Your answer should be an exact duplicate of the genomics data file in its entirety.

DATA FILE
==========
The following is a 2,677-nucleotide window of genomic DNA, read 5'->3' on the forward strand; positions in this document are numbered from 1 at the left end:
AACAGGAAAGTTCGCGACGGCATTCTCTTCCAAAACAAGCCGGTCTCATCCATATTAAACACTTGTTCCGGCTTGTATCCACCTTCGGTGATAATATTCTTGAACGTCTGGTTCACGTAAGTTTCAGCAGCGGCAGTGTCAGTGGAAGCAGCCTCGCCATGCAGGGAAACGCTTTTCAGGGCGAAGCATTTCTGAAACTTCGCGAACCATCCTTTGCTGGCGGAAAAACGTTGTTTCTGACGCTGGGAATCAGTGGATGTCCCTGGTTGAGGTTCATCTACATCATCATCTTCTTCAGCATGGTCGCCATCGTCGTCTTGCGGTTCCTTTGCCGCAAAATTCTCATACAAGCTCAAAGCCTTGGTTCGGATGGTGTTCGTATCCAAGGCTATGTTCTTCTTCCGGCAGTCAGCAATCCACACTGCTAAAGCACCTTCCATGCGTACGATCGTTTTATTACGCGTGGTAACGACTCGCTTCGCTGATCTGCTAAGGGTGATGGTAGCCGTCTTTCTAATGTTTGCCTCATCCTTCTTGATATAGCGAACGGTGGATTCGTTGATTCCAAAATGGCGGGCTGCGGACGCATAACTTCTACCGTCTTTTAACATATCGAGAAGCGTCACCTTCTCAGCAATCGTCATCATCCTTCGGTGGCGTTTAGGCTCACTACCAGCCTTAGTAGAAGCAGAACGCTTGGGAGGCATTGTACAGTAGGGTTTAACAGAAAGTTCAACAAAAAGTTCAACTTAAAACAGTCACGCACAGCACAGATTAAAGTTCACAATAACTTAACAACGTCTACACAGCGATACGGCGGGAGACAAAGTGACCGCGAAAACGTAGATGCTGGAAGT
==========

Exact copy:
The following is a 2,677-nucleotide window of genomic DNA, read 5'->3' on the forward strand; positions in this document are numbered from 1 at the left end:
AACAGGAAAGTTCGCGACGGCATTCTCTTCCAAAACAAGCCGGTCTCATCCATATTAAACACTTGTTCCGGCTTGTATCCACCTTCGGTGATAATATTCTTGAACGTCTGGTTCACGTAAGTTTCAGCAGCGGCAGTGTCAGTGGAAGCAGCCTCGCCATGCAGGGAAACGCTTTTCAGGGCGAAGCATTTCTGAAACTTCGCGAACCATCCTTTGCTGGCGGAAAAACGTTGTTTCTGACGCTGGGAATCAGTGGATGTCCCTGGTTGAGGTTCATCTACATCATCATCTTCTTCAGCATGGTCGCCATCGTCGTCTTGCGGTTCCTTTGCCGCAAAATTCTCATACAAGCTCAAAGCCTTGGTTCGGATGGTGTTCGTATCCAAGGCTATGTTCTTCTTCCGGCAGTCAGCAATCCACACTGCTAAAGCACCTTCCATGCGTACGATCGTTTTATTACGCGTGGTAACGACTCGCTTCGCTGATCTGCTAAGGGTGATGGTAGCCGTCTTTCTAATGTTTGCCTCATCCTTCTTGATATAGCGAACGGTGGATTCGTTGATTCCAAAATGGCGGGCTGCGGACGCATAACTTCTACCGTCTTTTAACATATCGAGAAGCGTCACCTTCTCAGCAATCGTCATCATCCTTCGGTGGCGTTTAGGCTCACTACCAGCCTTAGTAGAAGCAGAACGCTTGGGAGGCATTGTACAGTAGGGTTTAACAGAAAGTTCAACAAAAAGTTCAACTTAAAACAGTCACGCACAGCACAGATTAAAGTTCACAATAACTTAACAACGTCTACACAGCGATACGGCGGGAGACAAAGTGACCGCGAAAACGTAGATGCTGGAAGT